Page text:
Social Media and Child Safety Issue: Who should be held responsible? - From SMC Blog Social Media Simplify Social Media and Child Safety Issue: Who should be held responsible? - From SMC Blog Social Media Simplify

25 January, 2011

Social Media and Child Safety Issue: Who should be held responsible? - From SMC Blog


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Here's my second post from SMC Blog on the topic Child Safety and Security on Social Media.
Referring to the child online safety issue in my previous SMC blog post (article) I raised, I want to bring forward another angle of safety & privacy for the kids, their parents and teachers in this article - Who should be held responsible for the child safety & privacy in social media?

Parental Part: Most of the time, we as parents feel comfortable and perceive that our kids are safe on/with the sites we trust. But we forget that the ideology which fits adults may not best fit our kids. We also neglect the fact that every site has a motive behind its presence. Whatever the point a site starts with, ultimately it ends up with a motive either promotional one or monetary. And this basic difference in motives and the respective approaches, are really the big things to discuss before we can endorse such a site to be safe for our kids.
 Teacher’s Part: Researchers Deborah M Moscardelli and Catherine Liston-Heyes in their  study “Teens Surfing the Net: How Do They Learn To Protect Their Privacy? (Journal of Business and Economics Research)” say "differences between adults and young people with regard to privacy may be due to lack of knowledge about privacy." And it is true, unless our kids are taught about the online safety & privacy issues, we can’t expect them to behave in a safer way! So, it is the responsibility of parents as well as teachers to teach about online safety & privacy to the kids on priority.
Responsibility of the social networking sites: Coming to the point of social networking sites, they are no different in terms of motive and the respective approaches. In the current time, social media has become the biggest online advertising tool one could ever guess. Of course we can’t deny the goodness of connectivity and the availability of user shared information on these sites, but at the same time we should be aware of these marketing/advertising parts associated with each and every social networking site and also their respective effect on the society and especially on the kids. With increase in the numbers of impotent and aggressive marketers and the fraudulent activities, the level and the amount of advertisements and black hat attacks are also growing at a very robust level. This increase, in turn, is affecting the kids of different age groups. So, this is the moral responsibility of these sites that they ensure the interest of the greater mass by protecting the kids in a far better way than now. Most of the sites have their age restriction policies in place, but all in vein. Rather they should implement some intelligent techniques which can automatically block kids of certain age groups.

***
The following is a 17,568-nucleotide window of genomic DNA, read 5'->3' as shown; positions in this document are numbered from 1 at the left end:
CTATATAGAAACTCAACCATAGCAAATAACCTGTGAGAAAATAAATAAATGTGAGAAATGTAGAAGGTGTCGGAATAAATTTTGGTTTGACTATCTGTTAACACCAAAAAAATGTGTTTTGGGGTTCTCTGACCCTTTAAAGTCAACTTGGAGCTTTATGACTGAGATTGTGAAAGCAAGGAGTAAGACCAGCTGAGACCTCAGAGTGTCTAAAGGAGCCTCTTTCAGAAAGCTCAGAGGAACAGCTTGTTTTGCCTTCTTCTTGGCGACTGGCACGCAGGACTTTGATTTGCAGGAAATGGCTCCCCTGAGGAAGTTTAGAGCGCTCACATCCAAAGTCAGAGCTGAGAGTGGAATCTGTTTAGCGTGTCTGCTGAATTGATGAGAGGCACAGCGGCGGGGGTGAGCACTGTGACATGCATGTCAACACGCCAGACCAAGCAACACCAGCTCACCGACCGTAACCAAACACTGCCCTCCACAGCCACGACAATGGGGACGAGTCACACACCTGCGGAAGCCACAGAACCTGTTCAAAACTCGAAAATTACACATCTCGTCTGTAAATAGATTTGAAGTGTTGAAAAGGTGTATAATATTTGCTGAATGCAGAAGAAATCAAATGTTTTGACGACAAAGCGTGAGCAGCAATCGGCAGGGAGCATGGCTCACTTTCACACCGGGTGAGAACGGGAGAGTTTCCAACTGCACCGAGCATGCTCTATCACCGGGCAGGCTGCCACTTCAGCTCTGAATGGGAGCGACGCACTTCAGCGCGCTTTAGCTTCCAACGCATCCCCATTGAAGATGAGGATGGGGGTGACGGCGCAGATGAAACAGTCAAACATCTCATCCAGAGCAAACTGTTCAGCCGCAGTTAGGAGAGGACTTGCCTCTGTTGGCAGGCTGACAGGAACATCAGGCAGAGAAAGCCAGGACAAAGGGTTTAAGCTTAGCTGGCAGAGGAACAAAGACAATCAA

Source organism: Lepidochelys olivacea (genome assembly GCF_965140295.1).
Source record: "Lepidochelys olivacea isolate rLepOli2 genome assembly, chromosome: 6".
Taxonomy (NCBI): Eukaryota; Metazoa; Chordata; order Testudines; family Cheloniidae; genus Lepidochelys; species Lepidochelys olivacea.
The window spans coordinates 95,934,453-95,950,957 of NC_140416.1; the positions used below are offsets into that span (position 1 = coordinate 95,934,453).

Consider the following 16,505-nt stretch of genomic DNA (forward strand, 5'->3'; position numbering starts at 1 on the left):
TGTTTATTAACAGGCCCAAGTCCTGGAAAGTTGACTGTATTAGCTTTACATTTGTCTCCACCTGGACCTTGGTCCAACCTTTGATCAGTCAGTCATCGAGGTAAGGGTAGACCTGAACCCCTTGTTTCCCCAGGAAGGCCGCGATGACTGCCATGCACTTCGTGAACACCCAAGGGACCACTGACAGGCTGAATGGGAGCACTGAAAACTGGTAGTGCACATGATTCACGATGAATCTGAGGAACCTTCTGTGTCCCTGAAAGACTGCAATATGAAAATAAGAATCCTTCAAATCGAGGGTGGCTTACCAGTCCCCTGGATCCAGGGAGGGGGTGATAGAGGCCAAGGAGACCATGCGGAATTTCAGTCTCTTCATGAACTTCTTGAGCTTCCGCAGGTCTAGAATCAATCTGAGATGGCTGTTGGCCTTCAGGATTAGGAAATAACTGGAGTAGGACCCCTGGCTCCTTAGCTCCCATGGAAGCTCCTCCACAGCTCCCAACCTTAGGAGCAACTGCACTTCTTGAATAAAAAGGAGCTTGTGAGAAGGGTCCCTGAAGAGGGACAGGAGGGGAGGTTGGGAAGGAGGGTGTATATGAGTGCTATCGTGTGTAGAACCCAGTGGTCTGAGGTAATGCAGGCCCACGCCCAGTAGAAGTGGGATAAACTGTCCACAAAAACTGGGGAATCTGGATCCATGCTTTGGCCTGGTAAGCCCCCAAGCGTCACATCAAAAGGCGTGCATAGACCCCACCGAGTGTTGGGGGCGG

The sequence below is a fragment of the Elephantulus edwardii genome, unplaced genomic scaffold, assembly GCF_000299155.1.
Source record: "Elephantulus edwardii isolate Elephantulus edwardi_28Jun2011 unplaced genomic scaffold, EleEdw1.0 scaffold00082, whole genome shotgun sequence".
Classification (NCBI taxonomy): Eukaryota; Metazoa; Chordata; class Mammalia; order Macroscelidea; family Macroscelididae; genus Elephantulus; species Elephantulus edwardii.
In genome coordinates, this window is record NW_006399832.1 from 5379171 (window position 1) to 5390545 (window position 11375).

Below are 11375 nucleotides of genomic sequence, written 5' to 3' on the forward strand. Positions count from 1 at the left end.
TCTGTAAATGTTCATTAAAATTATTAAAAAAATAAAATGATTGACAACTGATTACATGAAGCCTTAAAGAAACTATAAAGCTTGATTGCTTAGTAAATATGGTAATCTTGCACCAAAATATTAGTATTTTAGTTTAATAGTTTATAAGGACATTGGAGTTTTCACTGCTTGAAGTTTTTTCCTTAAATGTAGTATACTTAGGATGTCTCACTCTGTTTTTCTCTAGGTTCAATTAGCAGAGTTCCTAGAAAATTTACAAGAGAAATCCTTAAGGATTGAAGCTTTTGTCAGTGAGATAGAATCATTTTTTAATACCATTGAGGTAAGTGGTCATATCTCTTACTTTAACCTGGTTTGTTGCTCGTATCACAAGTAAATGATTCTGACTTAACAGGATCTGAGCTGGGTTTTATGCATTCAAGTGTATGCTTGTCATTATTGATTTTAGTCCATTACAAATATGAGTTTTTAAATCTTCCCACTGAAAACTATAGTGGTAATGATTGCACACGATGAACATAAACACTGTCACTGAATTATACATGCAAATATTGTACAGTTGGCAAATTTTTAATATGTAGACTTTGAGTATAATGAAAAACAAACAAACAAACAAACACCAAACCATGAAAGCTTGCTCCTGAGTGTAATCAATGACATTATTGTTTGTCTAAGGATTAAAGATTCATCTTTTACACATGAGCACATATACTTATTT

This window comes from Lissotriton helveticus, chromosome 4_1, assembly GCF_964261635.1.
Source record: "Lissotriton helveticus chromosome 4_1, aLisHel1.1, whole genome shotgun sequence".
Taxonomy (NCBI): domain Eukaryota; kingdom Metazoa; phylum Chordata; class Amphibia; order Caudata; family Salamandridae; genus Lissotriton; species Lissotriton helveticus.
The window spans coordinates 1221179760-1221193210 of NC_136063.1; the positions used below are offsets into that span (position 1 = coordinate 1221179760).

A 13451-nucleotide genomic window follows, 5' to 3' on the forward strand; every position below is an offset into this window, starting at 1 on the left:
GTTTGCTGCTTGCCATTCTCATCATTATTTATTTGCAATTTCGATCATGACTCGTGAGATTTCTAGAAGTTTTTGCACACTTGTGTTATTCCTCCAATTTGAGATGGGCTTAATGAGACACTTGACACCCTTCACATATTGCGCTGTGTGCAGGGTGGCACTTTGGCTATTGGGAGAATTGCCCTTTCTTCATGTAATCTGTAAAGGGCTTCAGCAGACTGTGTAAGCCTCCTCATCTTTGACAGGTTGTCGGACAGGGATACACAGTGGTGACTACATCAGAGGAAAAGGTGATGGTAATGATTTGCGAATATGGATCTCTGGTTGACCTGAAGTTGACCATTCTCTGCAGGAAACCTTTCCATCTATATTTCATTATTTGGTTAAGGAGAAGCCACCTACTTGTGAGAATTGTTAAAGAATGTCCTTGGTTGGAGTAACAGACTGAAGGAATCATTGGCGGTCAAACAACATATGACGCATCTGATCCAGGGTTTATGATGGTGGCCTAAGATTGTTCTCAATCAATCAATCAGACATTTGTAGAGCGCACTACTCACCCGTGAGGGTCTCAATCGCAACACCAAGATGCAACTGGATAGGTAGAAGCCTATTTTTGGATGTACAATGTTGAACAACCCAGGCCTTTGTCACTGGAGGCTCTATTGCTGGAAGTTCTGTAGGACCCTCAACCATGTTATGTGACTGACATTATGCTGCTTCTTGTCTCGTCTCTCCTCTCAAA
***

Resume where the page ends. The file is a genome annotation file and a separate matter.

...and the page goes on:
If these social networking sites can employ HTTP cookies web-bugs to track and enhance their advertising efforts, I don’t see a point that they can’t implement a similar technology for the issue coined.
The Kids Group Concerned: When I say kids in this article, I am talking about all the children in the age group of 3 to 17. And further according to their level of understanding, there can be 3-4 groups among this primary group of kids.
Author of the book “Toxic Childhood” Sue Palmer in a comment to my blog postsays, “The most important group to consider is the youngest -- children under the age of 7, many of whom are now spending as much time on screen-based activities as teenagers did a decade ago”. Palmer further adds “At this very early age, children need to be learning real-life human skills -- social and physical skills that can only be learned in real time and real space through interaction with real people. I should like to see worldwide recommendations that children under three shouldn't use screen-based technology at all (that includes TV and DVDs), and children between three and seven should be limited to an hour or so a day. From seven to twelve, there should also be sensible limits, negotiated with parents.” Fitting into the guidelines proposed by Palmer, we can coin the issue of violation of age restriction for the use of social media, which is generally 13 years or above.
According to UK media regulatory Ofcom, ¼th of 8 to 12 years old have a profile in social networking sites like Facebook, MySpace, Bebo etc. A kid enjoying social networking, catchy illustrations and online gaming on internet etc. despite such age restrictions is a common case in all the nations worldwide.
So, kids should be motivated to a stage where they think twice before taking any action online. If we wouldn't let a kid drive a car or drink alcohol because it could damage an immature body and brain, so is the case with social networking and other online activities for children.
To sum-up: To ensure the best levels of safety & privacy for our kids, the responsibility lies upon (1) Parents & Teachers, (2) kids themselves up to a level and (3) on the sites so concerned. Whereas parents & teachers should assist their kids in learning these issues in an interactive way, the sites should employ technologies as mentioned above to ensure the safety & privacy of kids.
Remember, cookies, web-bugs or any other technology used by the social networking sites and other online stuffs won’t and can’t differentiate between a kid and an adult all by default. So, it is the responsibility of the marketers and the assisting parents & teacher that they teach their kids what is safe and what is not.
 
[Creative Commons Image Credit: Girls Using Computer & Teacher]

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